Po­lit­i­cal lean­ings have a lot to do with what you watch

The Washington Times Weekly - - From Page One - By Jen­nifer Harper

It’s not imag­i­nary: Po­lit­i­cal phi­los­o­phy strongly shapes our pref­er­ences in television and leisure time.

“Red-taste” conser va­tives love Fox News, are sus­pi­cious of Hol­ly­wood and ig­nore arty pro­gram­ming, while “blue-taste” lib­er­als adore NBC, em­brace com­men­tary and flock to Hol­ly­wood movies, ac­cord­ing to new re­search.

“The dif­fer­ence be­tween conser va­tives and lib­er­als goes much deeper than pol­i­tics, in­volv­ing much deeper pat­terns of think­ing and be­hav­ior,” said a sur­vey of close to 4,000 adults re­leased Nov. 12 by Zogby In­ter­na­tional and the Univer­sity of South­ern Cal­i­for­nia (USC).

“It’s quite likely that if con­ser­va­tives like it, lib­er­als hate it,” the sur­vey said.

Eight out of 10 lib­eral re­spon­dents, for in­stance, ad­mit that they are en­ter­tained by ma­te­rial that is in “bad taste.” Among con­ser­va­tives, 40 per­cent em­phat­i­cally said they were “never” en­ter­tained by such things.

And while more than three­quar­ters of con­ser­va­tives said TV pro­gram­ming and movies “very of­ten” con­tain po­lit­i­cal mes­sages, just 4 per­cent said they take away any mean­ing­ful lessons. They also get ter­ri­to­rial over po­lit­i­cally charged con­tent: Twenty-two per­cent of con­ser­va­tives said they never en­joy en­ter­tain­ment that re­flects val­ues other than their own; 7 per­cent of lib­er­als agreed.

Sixty-eight per­cent of lib­er­als seek out en­ter­tain­ment that con­tains po­lit­i­cal themes and com­men­tary. Half of them also fa­vor arts pro­gram­ming, com­pared with 17 per­cent of con­ser­va­tives.

Seventy per­cent of con­ser­va­tives watch Fox News daily, com­pared with just 3 per­cent of lib­er­als. NBC is their broad­cast net­work of choice, watched by 70 per­cent of them.

Like their pol­i­tics, the two groups have “po­lar­ized” en­ter­tain­ment tastes, the sur vey found.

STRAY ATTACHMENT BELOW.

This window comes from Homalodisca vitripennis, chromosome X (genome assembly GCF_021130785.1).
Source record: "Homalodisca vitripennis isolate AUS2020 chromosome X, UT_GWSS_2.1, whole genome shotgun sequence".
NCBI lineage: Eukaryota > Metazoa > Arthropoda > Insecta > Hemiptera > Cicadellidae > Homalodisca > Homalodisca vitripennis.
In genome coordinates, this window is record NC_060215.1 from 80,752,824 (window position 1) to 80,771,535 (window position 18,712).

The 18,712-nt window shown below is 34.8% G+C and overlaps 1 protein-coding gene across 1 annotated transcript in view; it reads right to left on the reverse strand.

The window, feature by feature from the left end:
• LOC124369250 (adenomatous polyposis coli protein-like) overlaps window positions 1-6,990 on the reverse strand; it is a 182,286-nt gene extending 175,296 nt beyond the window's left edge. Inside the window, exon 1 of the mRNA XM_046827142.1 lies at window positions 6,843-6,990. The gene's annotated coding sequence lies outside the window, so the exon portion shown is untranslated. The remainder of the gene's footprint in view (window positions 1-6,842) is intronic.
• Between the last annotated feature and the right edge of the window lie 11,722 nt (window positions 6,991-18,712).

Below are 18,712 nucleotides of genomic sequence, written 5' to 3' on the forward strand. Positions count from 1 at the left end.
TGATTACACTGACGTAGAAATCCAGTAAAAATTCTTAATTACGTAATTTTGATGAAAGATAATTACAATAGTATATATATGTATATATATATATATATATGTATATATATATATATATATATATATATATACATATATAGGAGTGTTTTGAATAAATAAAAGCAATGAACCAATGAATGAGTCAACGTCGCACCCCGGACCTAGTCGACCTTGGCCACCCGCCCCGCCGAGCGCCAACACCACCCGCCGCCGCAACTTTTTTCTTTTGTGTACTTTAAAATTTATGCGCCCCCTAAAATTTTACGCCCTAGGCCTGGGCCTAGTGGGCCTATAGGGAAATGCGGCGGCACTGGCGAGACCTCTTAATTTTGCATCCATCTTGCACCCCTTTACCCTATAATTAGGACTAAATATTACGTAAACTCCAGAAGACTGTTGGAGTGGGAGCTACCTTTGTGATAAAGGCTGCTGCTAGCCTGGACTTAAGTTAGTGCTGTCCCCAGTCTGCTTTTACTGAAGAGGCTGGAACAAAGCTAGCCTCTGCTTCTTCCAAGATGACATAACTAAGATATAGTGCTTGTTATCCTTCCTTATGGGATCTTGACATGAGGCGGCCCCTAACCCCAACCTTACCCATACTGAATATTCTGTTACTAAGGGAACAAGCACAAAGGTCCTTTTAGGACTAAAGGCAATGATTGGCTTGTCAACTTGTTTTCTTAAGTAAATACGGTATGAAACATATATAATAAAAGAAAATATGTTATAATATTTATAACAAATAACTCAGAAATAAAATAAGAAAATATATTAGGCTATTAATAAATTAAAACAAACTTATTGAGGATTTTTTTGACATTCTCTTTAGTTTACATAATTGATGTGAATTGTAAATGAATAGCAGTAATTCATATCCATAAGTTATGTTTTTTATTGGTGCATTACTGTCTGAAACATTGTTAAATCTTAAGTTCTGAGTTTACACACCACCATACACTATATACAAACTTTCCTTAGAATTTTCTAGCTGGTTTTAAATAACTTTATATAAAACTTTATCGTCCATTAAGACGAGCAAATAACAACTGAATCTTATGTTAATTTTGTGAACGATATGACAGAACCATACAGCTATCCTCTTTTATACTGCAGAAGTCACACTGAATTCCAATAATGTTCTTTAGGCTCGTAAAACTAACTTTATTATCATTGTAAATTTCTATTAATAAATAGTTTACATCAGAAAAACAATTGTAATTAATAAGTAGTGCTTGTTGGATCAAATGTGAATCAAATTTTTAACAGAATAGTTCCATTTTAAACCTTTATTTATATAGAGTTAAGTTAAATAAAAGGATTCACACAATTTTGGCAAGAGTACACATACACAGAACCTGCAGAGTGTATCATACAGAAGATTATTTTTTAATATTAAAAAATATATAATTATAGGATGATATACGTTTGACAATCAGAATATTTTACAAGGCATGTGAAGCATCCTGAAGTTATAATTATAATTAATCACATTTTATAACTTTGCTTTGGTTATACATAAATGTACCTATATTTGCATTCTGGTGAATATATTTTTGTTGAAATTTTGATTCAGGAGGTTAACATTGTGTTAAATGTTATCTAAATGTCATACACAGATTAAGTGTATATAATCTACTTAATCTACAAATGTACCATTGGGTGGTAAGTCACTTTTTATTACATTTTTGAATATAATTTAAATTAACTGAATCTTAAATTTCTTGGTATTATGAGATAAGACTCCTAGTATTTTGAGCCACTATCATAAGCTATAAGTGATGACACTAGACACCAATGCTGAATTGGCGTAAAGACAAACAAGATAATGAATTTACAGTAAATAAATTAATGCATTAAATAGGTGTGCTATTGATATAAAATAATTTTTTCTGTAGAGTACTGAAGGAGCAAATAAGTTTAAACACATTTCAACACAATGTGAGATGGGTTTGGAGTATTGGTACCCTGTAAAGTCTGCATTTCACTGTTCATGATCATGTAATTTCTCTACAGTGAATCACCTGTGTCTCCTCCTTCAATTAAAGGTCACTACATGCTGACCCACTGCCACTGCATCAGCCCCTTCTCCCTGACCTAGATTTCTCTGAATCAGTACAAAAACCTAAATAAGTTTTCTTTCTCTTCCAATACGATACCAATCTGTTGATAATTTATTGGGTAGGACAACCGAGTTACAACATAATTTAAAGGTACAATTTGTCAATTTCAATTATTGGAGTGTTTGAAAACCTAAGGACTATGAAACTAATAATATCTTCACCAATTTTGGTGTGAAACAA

“Lib­er­als say they like en­ter­tain­ment with a po­lit­i­cal fla­vor, while con­ser­va­tives es­chew such pro­gram­ming out of sus­pi­cion that it is tainted with a lib­eral bias. In­stead, they fa­vor news or re­al­ity television. Con­ser­va­tives love spor ts pro­gram­ming, in part be­cause there’s no way to in­ject lib­er­al­ism into a foot­ball game,” the sur­vey said.

The two groups are in con­cert in some ar­eas, though.

Ma­jori­ties on both sides agree they can spot that ide­ol­ogy: Sixty-six per­cent of con­ser­va­tives and 55 per­cent of lib­er­als said if they know a per­son’s taste in en­ter­tain­ment, they can ac­cu­rately pre­dict their po­lit­i­cal lean­ings.

“Tell me what you watch and lis­ten to and read, and I’ll tell you how you vote,” noted Martin Ka­plan, di­rec­tor of the Norman Lear Cen­ter at USC, where an­a­lysts spent five months por­ing over the find­ings.

In ad­di­tion, more than 70 per­cent of re­spon­dents from both sides watch the news of their choice daily.

In gen­eral, conser va­tives fa­vor live sport­ing events over movie the­aters, theater, mu­se­ums or art gal­leries. In fact, 21 per­cent said they never go to the movies, com­pared with 8 per­cent of lib­er­als.

In mu­sic, con­ser­va­tives fa­vor classical, coun­try and rock in that or­der — but more than 90 per­cent ar­dently shun reg­gae, Latin, world beat or punk fare. Rock rules the lib­er­als, fa­vored by more than two thirds — fol­lowed by an om­niv­o­rous mix of “al­most ever y other mu­sic genre,” in­clud­ing rap, folk, Latin and other styles.

The sur­vey of 3,939 adults in 48 states was con­ducted on­line from June 26 to June 29 and has a mar­gin of er­ror of 1.6 per­cent­age points.

Newspapers in English

Newspapers from USA

© PressReader. All rights reserved.